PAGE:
We do not have to be perfect already to live in a way that gives witness to Christ and attracts others to him, Pope Francis said on Wednesday.
At his weekly public audience on Jan. 11, Francis reflected on Jesus’ calling of St. Matthew, then a tax collector, to follow him as one of his Twelve Apostles.
“Here is the message for us: we do not have to wait until we are perfect and have come a long way following Jesus to witness to him; no, our proclamation begins today, there where we live,” he said.
Speaking in the Vatican’s Paul VI Hall, Pope Francis emphasized that evangelization and proselytism are not the same.
“And it does not begin by trying to convince others, but by witnessing every day to the beauty of the Love that has looked upon us and lifted us up,” he said.
Francis recalled a line from a homily given by Pope Benedict XVI at a meeting of Latin American and Caribbean bishops in Aparecida, Brazil, in 2007: “The Church does not engage in proselytism. Instead, she grows by ‘attraction.’”
“Do not forget this,” Pope Francis added, calling Christians who proselytize “pagans dressed as Christians.”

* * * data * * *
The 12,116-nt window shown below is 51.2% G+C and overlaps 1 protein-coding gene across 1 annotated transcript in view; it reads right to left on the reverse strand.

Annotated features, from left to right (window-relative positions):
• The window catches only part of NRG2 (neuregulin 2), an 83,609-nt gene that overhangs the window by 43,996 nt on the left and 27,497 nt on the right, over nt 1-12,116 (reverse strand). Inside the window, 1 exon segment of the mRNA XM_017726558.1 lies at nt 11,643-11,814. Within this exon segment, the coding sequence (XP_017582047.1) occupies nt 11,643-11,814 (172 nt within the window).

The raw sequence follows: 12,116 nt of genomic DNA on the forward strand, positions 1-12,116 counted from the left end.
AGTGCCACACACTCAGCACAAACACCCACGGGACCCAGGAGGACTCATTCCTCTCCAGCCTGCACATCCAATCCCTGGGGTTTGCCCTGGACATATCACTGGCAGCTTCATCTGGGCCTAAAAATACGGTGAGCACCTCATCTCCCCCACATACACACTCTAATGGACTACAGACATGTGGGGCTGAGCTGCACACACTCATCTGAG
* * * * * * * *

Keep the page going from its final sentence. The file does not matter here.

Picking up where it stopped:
The pope’s general audience message was the first in a new series of catechesis, or teachings, on apostolic zeal.
“It is a vital dimension for the Church,” he explained. “It can happen, however, that the apostolic ardor, the desire to reach others with the good news of the Gospel, diminishes.”
“When Christian life loses sight of the horizon of proclamation, it grows sick,” he continued, “it closes in on itself, becomes self-referential, it becomes atrophied. Without apostolic zeal, faith withers. Mission, on the other hand, is the oxygen of Christian life: It invigorates and purifies it.”
The pope said the way in which Jesus called St. Matthew to leave his former life behind is an example for Christians today.
He recalled that Matthew, as a tax collector for the Roman empire, would have been viewed by others as a “publican” and a traitor to the people.
“But in the eyes of Jesus, Matthew is a man, with both his miseries and his greatness,” he said.
Jesus, Francis emphasized, does not see someone as the “adjectives” that are used to describe him or her, but as a person.
“We can ask ourselves: How do we look upon others? How often do we see their faults and not their needs; how often do we label people by what they do or think?” he said. “Even as Christians we say to ourselves: Is he one of us or not? This is not the gaze of Jesus: He always looks at each person with mercy, actually, with predilection.”
“And Christians,” Pope Francis said, “are called to do as Christ did, looking like him, especially at the so-called ‘distant ones.’ Indeed, Matthew’s account of the call ends with Jesus saying, ‘I have not come to call the righteous, but sinners.’”
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